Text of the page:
Avner Ronen is the founder and CEO of Boxee, a freeware media player software platform.
Before starting Boxee, Avner founded and sold Odigo, an instant messaging service to Comverse for $20M in 2002 but stayed on with Comverse as the VP Corporate Strategy & Business Development until early 2007 and started Boxee soon after.
I had a quick chat with Avner to find out more about Boxee and the story behind it.
Can you give you some background information about yourself, were you the entrepreneurial type growing up?
I wasn’t an entrepreneur growing up, but I was working at a young age. Since I was 12 years old I was doing odd jobs like delivering papers, cleaning buildings, work in kitchens or restaurants etc.
My first real entrepreneurial experience was in the Israeli Defence Force, when I started an Intranet project in my unit.
Tell me about your experience working with the Odigo team during its early days and some of the key thing you took away from that experience?
Odigo was a unique experience. I believe I learned many important lessons, but I don’t think I was necessary able to implement them when I started Boxee.
Like with any start-up however, I learned a great deal about product, focus, raising money, building a team, etc.
Tell me how the idea for Boxee came about?
My friend Tom Sella and I were playing around with connecting computers and xbox media center to our TVs and we realized we were watching more and more stuff from the Internet rather than from the cable box. Our setup was complicated and very geeky though, and we decided there must be a better, easier way to do it. That’s how the idea for Boxee came about.
What are you trying to solve with Boxee?
We believe many peoples’ video watching habits have completely changed. Today, people are much more active in their video consumption. We are more on-demand driven, watching videos on our computers, tablets and phones, and discovering what to watch via social media, by following friends and influencers on Twitter and Facebook.
Boxee is a product designed with this new consumer behaviour in mind. Rather than pay $75 a month for 200 channels from which you only watch 6-10, with Boxee you can get the major broadcast channels for free and then get the rest of the stuff you want to watch from the Internet, like Netflix, Vudu, YouTube, etc. It is a more relevant, more affordable and better experience than what you’ll get from your traditional pay TV provider.
Talk me through the first few months of running the business? What would you say was the hardest part of starting the business?
I think like with any idea, the hardest thing is taking the plunge and deciding to really do it; dedicating yourself to it. Probably 99.9% of ideas never pass the stage of talking about them with your friends.
The next major hurdle is assembling the initial team and then getting started on building the product, especially if you need to raise money at that stage.
How were you able to fund the business?
Initially I invested some of my own money and then reached out to friends & family to do a seed round. That phase took a long time until we got venture capital firms to invest.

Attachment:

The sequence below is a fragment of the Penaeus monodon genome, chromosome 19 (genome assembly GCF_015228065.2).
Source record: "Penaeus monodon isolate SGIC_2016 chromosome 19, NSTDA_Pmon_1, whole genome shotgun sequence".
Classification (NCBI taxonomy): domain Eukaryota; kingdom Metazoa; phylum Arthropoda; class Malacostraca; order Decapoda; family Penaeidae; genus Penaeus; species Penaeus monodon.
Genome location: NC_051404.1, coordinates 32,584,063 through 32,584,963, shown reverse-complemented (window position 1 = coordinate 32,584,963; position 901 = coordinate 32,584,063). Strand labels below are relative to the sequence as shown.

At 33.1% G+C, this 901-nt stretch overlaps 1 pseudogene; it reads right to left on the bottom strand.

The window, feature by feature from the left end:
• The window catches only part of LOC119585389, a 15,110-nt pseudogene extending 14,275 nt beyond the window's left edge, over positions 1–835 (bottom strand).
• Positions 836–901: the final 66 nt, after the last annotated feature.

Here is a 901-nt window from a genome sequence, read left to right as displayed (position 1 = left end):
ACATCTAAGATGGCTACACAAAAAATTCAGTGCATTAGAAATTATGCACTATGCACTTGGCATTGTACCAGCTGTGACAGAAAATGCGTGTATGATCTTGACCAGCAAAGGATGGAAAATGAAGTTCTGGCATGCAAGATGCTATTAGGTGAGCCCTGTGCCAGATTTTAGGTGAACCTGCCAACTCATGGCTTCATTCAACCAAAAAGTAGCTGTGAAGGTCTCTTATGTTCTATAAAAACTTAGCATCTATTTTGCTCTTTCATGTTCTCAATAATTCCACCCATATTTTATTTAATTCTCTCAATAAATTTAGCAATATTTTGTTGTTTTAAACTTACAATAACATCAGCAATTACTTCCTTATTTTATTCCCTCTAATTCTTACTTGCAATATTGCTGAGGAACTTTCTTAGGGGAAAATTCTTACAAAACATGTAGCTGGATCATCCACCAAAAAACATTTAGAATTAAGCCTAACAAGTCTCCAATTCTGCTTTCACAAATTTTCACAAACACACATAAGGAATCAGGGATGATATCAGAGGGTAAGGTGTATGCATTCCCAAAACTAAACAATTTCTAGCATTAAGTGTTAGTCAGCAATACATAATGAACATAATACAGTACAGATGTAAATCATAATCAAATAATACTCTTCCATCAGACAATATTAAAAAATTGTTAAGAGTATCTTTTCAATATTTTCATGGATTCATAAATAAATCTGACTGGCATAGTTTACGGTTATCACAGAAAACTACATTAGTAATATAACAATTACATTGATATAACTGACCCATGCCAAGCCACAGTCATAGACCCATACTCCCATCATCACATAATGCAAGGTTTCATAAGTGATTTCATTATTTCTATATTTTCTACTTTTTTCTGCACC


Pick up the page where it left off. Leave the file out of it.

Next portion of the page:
How has your market changed in the past few years? How has your business changed to keep pace?
The market has really matured favorably in the direction of the Boxee product and vision. Today it is not a question whether TVs will be connected and there is no question that premium content is/will be available over the Internet - there is real consumer demand for it.
This also means there is much more competition and that as a start-up, we need to continue to innovate and build our brand and products.
Would you say the initial idea for the company, or that your business model has changed since starting the company?
The original goal or the vision has not really changed much, which may be a reason for concern.. We didn’t have a clear business model when we got started and I think today we feel much more comfortable about how we are going to build and scale a great business around Boxee.
What would you say has been some of the most crucial that you've done to build the company to this level now?
I would say the most crucial thing we have done was to have a vision for the product that we stayed focused on and executed on it to build a brand and a fan base without spending too much on marketing.
Is the business profitable? What is your business model?
We are not profitable. We are going to get to profitability by converting Boxee users to premium, paying users.
What’s been your most memorable moment so far on your entrepreneurial journey?
Hard to tell one specific moment, but I think the greatest joy has been making my mother proud and happy.
What pieces of advices could you give to aspiring entrepreneurs out there?
I feel anything I will say has been said before... there are many paths to success and you can easily get great, completely contradictory advice on almost every subject, so probably most important is to follow your gut/heart and try to have fun along the way.
What can we be expecting from you and Boxee in 2012?
We have big plans for 2012, but at this point they are all top secret ;) Stay tuned...